THIS is the year of the cauliflower, and so far it has been a good year, although there was a pang when Harold retired. Harold is my lobster-catcher friend who permits me to ``go haul'' with him now and then, a privilege indeed, but I will never do that again, because Harold up and sold his boat. Blossom was a good craft, built to handle the down-Maine oddities of Muscongus Bay, and Harold fished pretty far down -- outside the islands into the open ocean. Harold's was the second retirement that engaged me this season. The first was a routine disjunction in the usual manner -- big dinner with all the friends, speeches, and the corporate gift of a watch. Why a watch? You have nothing to do tomorrow, who cares what time it is? But on the other hand, how does a lobsterman retire? He's never had a ``job,'' and every lobsterman on the Maine coast will tell you he favors lobstering above all other trades and professions because there's no boss.
Harold simply sold Blossom, and there was no party, no speech, no watch, and almost no word. He didn't tell me, and I had to hear it from Sumner Carlson, who said, ``Harold sold Blossom.'' ``Did you sell Blossom?'' I asked Harold, and he said, ``Eyah.''
Over the years it was interesting to see Harold shift from the old-time wooden lobster traps to the new-day wire-mesh traps with plastic coating. The first time I ``went to haul'' with him, he had only wooden traps, made from oak, and he was still dubious about a change. For a long time fishermen resisted the wire traps, partly because Maine fishermen resist change anyway. Harold was less ``sot'' in his ways, and tried the wire traps with open mind. All in all, it seems there isn't that much difference, and plus and minus one way is offset by plus and minus the other. They ``fish'' about the same.
It shakes you to think that in the old days, even when Harold was younger, the great water-soaked oaken traps got hauled hand over hand by sheer muscle. True, underwater they cried ``Eureka!'' and came up fairly handily, 30 or 40 fathoms of line, until they ``breached'' and lost the buoyancy that comes from submersion. After the old-time lobsterman had hauled his day's ``gang'' he was ready for a hot supper and the feathers. But after motors put oars and sails out of business, the power winch did the hauling, and dead weight of water-soaked oak was no longer that much strain.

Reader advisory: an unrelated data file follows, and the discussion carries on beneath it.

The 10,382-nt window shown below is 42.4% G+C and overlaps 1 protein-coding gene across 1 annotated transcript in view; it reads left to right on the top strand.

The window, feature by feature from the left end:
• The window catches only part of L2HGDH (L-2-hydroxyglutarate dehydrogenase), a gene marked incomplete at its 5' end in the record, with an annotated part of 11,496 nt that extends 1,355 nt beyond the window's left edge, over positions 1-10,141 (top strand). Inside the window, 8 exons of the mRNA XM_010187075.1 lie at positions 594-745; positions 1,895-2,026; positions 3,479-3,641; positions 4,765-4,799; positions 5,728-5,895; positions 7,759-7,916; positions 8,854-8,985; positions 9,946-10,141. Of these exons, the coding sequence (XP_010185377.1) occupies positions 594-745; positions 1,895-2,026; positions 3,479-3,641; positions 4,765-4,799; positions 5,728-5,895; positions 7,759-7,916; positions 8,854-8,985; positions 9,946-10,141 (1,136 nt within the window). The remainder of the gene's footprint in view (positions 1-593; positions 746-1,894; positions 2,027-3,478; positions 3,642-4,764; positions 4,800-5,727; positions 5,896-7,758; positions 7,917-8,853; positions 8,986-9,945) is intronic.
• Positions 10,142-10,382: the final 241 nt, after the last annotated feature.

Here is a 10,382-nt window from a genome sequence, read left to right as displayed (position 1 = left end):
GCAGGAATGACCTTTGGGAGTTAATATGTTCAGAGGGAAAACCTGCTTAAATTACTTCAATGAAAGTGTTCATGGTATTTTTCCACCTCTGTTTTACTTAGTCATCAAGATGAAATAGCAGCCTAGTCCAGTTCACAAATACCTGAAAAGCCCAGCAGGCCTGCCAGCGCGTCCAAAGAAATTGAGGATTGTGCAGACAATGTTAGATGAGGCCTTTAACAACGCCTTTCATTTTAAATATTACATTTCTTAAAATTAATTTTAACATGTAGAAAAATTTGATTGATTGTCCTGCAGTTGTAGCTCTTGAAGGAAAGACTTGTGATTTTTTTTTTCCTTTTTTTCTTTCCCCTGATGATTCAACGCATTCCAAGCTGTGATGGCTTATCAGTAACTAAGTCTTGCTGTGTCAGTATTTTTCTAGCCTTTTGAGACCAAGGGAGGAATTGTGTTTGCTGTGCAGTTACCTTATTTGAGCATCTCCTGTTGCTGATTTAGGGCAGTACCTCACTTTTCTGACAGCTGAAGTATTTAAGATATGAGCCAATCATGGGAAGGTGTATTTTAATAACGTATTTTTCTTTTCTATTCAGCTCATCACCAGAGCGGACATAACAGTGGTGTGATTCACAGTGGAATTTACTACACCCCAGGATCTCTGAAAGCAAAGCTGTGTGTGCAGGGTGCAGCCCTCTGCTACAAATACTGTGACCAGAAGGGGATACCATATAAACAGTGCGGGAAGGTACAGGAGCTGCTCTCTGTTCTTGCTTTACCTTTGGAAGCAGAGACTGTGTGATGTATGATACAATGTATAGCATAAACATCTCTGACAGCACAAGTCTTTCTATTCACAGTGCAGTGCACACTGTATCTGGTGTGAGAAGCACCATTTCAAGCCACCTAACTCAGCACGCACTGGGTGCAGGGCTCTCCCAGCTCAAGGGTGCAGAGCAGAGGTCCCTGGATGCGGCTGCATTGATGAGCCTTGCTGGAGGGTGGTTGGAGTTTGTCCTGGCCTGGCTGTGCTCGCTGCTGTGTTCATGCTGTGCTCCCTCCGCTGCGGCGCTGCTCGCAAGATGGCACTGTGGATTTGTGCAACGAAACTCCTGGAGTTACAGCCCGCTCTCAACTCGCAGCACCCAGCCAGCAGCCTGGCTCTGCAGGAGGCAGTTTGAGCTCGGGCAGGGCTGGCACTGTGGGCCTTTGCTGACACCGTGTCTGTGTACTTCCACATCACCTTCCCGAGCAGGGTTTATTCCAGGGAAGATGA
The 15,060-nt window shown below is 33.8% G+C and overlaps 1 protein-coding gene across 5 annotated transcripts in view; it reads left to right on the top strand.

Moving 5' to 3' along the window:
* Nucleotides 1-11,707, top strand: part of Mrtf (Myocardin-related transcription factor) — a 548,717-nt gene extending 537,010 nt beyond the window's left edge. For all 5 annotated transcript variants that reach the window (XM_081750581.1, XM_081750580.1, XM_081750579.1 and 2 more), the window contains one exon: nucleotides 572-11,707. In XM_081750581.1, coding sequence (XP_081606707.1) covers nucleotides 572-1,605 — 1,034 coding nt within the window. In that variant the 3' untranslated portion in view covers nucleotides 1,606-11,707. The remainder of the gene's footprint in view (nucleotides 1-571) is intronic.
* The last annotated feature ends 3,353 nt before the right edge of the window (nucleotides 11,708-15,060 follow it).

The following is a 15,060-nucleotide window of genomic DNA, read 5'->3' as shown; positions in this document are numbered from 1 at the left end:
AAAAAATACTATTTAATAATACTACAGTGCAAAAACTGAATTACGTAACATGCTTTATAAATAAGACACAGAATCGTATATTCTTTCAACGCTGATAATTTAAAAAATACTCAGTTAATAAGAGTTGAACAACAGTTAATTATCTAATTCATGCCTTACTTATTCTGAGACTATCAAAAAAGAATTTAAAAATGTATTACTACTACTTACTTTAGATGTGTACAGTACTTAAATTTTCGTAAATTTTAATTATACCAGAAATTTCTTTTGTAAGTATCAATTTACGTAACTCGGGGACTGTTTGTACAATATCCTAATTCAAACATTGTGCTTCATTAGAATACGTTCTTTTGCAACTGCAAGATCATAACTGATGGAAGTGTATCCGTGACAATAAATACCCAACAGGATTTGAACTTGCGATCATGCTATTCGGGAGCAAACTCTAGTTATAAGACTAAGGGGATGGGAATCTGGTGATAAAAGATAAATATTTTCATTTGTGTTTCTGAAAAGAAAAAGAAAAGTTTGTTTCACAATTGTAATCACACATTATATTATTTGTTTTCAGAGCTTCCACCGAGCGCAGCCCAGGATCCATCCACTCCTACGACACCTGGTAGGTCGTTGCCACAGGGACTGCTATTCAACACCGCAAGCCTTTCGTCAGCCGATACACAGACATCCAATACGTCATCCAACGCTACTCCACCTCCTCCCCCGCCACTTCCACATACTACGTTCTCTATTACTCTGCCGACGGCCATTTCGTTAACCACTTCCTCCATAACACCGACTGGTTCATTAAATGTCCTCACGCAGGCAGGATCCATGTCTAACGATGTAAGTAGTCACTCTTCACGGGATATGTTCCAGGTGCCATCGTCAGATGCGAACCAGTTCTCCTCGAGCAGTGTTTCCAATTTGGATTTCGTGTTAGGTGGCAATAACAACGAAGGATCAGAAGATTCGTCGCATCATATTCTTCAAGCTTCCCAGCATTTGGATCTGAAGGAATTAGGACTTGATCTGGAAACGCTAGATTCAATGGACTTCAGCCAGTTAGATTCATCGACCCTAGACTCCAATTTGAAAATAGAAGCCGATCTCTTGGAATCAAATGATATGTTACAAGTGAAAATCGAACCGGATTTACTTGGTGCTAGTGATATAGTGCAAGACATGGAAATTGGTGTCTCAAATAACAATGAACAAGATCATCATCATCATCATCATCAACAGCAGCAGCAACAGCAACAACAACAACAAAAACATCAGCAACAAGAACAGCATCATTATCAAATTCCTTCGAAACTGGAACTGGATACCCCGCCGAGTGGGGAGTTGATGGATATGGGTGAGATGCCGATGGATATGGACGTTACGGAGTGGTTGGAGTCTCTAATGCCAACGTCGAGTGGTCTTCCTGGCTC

Harold told me a new wooden trap has to be soaked before it will catch lobsters -- as if green oak isn't heavy enough anyway. He says the new wood ``boils'' when it is set down on the ocean floor -- air escapes from the pores of the wood as seawater intrudes, and for several days the trap will make bubbles that scare the lobsters away. No such thing with wire traps. So last year Harold completed his shift from all wooden to all wire traps, and I was planning to go down the bay with him one fine morning and round things out.
None of the fishermen made the shift all at once. Old wooden traps were patched and kept in fishing condition, but when one was ready for the dump (or to sell to tourists!), it would be replaced by the metal. And the rate at which old traps were replaced depended a lot on the weather -- if a severe storm stirred up Ol' Ocean and damaged a lot of traps, a lot of traps had to be replaced. Harold's last few years in Blossom were kind about that, so he shifted over more slowly than some others. Yes, his traps went with the boat; he retired from lob'strin' all the way.
So Harold came around one morning with 386,924,690,554,342 cauliflower seedlings in a flat, and wanted me to show him how to transplant them so they'd grow on and be ready to set out in his garden come warm weather.
``Didn't know if they'd come or not, they was old seed left over, so I dumped 'em all in to make sure.'' They all came. This is the year of the cauliflower, and we have every last plant growing nicely in its own little pot. Harold has some ground ready and at any moment will start transplanting in rows. He quotes the old saw that The Devil finds work for idle hands, and says he plans to keep out of trouble.